Dáil Éireann - Volume 555 - 17 October, 2002

Written Answers. - Departmental Reports.

  171. Mr. Deasy asked the Minister for Justice, Equality and Law Reform the reason he has ignored a report completed over two years ago regarding low IQ levels of prisoners; if he has completed his inquiry into the reason the report was not released by his Department's officials; and if he will make a statement on the matter. [18611/02]

[1234]   Minister for Justice, Equality and Law Reform (Mr. McDowell): Contrary to the suggestion contained in the question, I have not ignored this research report. The report was brought to my attention shortly after my recent appointment as Minister for Justice, Equality and Law Reform when its principal findings were reported in the media.

  The report was commissioned by my Department in December 1998 following a public tender competition. The successful tenderers were a consortium of three suitably qualified persons with experience in the area of learning disability. They undertook the study in 1999 across 14 prisons with a total survey sample of 264 prisoners. The purpose of the study was to assess the extent of learning disability among the prisoner population. For this purpose, learning disability was defined as being characterised by significantly sub-average intellectual functioning, existing concurrently with related limitations in two or more applicable skill areas i.e. communication, self-care, home living, social skills, community use, self-direction, health and safety, functional academics, leisure and work. This equates broadly with a World Health Organisation definition of mental handicap.

  The first draft of the study report was submitted in August 1999. The main finding of the report was that 28.8% of the sample survey scored “in a range suggestive of a learning disability”. The draft was the subject of a number of queries by my Department, arising mainly from concerns that the main finding was far out of line with the findings of other prison-based studies and that this divergence was not sufficiently explained in the report. A revised draft of the report was submitted in August 2000 but this did not provide supporting evidence sufficient to dispel continuing reservations about the main finding.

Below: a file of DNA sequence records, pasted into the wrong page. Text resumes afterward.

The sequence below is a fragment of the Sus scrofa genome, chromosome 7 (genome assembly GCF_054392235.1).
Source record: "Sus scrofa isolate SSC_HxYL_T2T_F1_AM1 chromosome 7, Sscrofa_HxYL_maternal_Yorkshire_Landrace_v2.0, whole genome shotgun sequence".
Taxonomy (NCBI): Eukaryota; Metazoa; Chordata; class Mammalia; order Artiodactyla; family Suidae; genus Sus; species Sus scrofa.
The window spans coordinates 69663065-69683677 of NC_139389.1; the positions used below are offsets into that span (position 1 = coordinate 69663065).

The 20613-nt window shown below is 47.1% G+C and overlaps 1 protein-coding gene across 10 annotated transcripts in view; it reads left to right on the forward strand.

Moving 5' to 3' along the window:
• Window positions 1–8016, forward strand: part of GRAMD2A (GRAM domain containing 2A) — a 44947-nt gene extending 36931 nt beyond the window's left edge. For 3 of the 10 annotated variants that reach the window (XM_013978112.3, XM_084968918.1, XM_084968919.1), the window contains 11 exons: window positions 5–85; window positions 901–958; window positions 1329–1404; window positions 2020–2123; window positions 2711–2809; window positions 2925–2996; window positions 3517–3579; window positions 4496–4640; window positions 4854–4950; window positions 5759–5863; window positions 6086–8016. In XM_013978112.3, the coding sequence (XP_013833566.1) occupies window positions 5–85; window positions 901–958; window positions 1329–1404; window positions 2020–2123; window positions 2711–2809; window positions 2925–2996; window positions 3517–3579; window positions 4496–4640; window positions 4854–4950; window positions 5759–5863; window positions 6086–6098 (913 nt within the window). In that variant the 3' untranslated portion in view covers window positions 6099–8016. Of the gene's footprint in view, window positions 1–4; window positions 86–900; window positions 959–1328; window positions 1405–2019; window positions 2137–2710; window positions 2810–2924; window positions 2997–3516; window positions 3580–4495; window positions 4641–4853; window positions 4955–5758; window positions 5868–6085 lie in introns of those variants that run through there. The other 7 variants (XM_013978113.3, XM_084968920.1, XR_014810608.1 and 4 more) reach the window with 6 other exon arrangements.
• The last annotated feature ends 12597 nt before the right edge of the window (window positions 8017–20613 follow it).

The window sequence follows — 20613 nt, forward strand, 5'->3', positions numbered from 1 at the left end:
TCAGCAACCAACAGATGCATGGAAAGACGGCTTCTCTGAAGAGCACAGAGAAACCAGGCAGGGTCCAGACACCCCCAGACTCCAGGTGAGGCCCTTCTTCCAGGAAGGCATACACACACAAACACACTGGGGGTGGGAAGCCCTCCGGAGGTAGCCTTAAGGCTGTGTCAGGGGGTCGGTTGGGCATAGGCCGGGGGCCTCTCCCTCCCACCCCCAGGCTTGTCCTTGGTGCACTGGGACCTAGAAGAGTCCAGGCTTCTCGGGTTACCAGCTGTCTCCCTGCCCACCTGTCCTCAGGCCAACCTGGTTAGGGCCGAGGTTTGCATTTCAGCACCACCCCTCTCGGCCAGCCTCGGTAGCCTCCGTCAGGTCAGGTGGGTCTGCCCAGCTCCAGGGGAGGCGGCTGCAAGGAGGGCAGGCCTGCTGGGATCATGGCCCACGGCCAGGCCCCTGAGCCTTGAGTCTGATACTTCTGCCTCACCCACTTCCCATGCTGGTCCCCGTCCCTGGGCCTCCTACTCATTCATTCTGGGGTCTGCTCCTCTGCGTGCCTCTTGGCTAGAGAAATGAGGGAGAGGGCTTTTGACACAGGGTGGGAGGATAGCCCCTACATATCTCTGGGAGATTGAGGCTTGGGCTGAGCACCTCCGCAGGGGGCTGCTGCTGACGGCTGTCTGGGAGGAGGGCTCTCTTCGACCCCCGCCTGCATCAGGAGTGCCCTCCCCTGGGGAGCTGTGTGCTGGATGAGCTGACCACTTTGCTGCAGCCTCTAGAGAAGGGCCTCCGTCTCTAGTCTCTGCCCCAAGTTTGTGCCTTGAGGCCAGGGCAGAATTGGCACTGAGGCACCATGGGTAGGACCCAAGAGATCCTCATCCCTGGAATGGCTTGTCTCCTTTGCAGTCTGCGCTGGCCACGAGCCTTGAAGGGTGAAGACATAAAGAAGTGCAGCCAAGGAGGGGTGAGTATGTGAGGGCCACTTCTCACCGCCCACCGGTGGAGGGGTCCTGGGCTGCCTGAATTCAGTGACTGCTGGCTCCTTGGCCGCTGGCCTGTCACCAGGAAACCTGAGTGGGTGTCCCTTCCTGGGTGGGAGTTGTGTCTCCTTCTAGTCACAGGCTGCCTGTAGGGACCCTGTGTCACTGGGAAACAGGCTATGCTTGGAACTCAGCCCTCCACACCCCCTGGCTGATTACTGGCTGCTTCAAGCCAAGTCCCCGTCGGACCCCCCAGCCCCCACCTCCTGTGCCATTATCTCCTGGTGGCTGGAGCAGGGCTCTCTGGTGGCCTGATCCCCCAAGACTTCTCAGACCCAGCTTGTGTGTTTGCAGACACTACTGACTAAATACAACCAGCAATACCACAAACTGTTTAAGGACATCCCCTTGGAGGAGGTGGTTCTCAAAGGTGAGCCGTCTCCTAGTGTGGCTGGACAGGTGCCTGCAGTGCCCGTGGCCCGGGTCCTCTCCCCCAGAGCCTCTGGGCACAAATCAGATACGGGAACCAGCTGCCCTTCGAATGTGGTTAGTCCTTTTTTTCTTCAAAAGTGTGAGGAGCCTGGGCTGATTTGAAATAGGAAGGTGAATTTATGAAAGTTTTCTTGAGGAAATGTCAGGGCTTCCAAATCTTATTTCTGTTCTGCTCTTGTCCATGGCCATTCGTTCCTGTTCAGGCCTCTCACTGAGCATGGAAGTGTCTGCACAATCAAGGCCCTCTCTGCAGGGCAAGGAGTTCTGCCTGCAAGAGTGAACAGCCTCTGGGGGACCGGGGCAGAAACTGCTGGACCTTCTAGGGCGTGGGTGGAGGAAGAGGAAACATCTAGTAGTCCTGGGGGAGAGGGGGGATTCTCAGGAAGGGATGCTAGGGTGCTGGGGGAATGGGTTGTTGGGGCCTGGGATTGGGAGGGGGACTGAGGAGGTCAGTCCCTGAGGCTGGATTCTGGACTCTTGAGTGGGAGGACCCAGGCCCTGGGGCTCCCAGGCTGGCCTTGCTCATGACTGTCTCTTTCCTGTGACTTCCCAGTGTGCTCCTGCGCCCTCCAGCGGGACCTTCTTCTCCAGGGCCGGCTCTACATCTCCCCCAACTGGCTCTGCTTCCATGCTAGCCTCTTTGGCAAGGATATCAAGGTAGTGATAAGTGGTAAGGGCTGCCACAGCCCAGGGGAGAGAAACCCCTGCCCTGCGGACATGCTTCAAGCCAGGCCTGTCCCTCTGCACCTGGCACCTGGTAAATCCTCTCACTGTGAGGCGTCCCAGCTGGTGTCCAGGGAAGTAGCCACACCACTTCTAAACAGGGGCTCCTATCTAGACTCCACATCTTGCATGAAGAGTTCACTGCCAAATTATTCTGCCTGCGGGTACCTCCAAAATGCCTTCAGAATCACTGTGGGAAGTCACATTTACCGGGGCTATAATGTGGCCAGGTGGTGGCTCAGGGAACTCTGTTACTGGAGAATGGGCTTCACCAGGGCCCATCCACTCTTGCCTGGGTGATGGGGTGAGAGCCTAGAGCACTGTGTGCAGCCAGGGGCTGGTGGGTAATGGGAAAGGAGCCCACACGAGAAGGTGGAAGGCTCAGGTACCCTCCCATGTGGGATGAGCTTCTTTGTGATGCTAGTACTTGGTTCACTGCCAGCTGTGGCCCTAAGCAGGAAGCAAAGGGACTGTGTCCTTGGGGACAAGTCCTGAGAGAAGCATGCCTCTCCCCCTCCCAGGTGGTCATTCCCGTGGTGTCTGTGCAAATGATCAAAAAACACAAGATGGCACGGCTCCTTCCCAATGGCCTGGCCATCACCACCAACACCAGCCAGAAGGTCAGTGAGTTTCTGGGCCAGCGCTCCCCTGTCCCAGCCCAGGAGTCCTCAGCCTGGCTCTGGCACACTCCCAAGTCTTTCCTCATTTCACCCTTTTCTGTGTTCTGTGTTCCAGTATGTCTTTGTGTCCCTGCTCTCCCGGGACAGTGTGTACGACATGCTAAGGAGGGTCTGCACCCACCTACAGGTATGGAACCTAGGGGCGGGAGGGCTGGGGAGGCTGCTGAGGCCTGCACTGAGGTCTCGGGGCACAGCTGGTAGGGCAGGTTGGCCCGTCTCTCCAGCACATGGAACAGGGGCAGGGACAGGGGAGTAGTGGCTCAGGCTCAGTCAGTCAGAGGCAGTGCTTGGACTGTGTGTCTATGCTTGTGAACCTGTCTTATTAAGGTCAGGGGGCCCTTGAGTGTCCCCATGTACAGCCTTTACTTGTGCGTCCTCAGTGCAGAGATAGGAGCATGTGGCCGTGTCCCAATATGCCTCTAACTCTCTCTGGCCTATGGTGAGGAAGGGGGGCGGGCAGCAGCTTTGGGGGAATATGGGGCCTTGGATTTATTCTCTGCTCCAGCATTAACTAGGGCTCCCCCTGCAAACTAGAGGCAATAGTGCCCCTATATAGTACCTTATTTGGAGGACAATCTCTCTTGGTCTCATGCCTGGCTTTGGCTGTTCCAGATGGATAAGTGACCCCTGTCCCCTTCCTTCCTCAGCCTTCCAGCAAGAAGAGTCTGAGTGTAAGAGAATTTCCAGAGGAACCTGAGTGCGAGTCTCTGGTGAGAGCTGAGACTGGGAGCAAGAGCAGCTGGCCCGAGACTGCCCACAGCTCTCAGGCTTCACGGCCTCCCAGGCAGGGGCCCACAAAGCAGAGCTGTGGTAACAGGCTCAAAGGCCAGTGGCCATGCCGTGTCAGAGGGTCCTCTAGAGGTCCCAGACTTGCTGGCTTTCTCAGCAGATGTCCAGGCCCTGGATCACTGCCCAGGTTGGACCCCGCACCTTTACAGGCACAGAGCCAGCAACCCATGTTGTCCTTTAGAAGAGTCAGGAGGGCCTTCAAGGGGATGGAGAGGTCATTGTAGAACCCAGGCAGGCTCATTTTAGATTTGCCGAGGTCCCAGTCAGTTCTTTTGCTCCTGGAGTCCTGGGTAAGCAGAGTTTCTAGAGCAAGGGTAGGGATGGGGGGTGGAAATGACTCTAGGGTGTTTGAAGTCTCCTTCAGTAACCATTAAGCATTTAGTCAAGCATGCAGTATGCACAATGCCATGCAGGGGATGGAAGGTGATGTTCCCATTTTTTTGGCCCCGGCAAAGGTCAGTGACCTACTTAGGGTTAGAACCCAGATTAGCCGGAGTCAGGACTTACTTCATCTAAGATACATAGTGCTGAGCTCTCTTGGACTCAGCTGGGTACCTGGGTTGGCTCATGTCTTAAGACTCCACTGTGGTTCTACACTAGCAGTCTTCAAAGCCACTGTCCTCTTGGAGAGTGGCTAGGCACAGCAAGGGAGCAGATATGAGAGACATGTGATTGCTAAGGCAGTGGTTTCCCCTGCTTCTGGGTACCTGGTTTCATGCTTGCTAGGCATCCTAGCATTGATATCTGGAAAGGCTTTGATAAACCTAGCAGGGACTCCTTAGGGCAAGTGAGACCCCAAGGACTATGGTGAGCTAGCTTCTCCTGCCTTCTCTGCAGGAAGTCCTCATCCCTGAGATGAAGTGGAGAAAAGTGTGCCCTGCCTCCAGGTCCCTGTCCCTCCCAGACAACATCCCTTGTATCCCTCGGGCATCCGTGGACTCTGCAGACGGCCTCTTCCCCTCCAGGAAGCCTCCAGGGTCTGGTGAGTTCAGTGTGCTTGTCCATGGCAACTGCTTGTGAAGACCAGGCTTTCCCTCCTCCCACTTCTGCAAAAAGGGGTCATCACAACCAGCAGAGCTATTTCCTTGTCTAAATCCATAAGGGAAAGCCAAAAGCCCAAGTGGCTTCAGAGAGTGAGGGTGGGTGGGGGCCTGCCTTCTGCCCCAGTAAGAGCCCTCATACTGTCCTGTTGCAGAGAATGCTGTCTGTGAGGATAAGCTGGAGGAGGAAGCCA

I should say here that my Department's reservations did not in any way question the validity of any test undertaken as part of the research. What was at issue was whether the main finding was solely a measure of learning disability-mental handicap in the prisoner population or whether it measured both learning disability and the prevalence of other conditions, such as educational deficit arising from truancy, lack of educational experience and conduct disorders, as well as specific learning difficulties such as dyslexia. The vocabulary, reading, spelling and arithmetic tests which predominated in the study would have been sensitive to those conditions and there is no evidence that the methodology employed was sufficiently robust to exclude them, such as to measure learning disability only. The authors themselves acknowledge that only a qualified psychologist can ascertain the diagnosis of a learning disability following a full psychological assessment. Accordingly, it would be unwise to extrapolate from this report that more than 28% of the Irish prisoner population are mentally handicapped. Anecdotal evidence of those with [1235] professional experience of working with prisoners would strongly dispute any such suggestion.

  As regards release of the report, as a general principle, I am in favour of publication of all research reports. I am therefore arranging for copies of this report to be placed in the Oireachtas Library and I am assured by the Irish Prison Service that the report will be published on the service's website in the near future. It is open to the authors of the report to pursue independent publication in the professional journals which publish such research.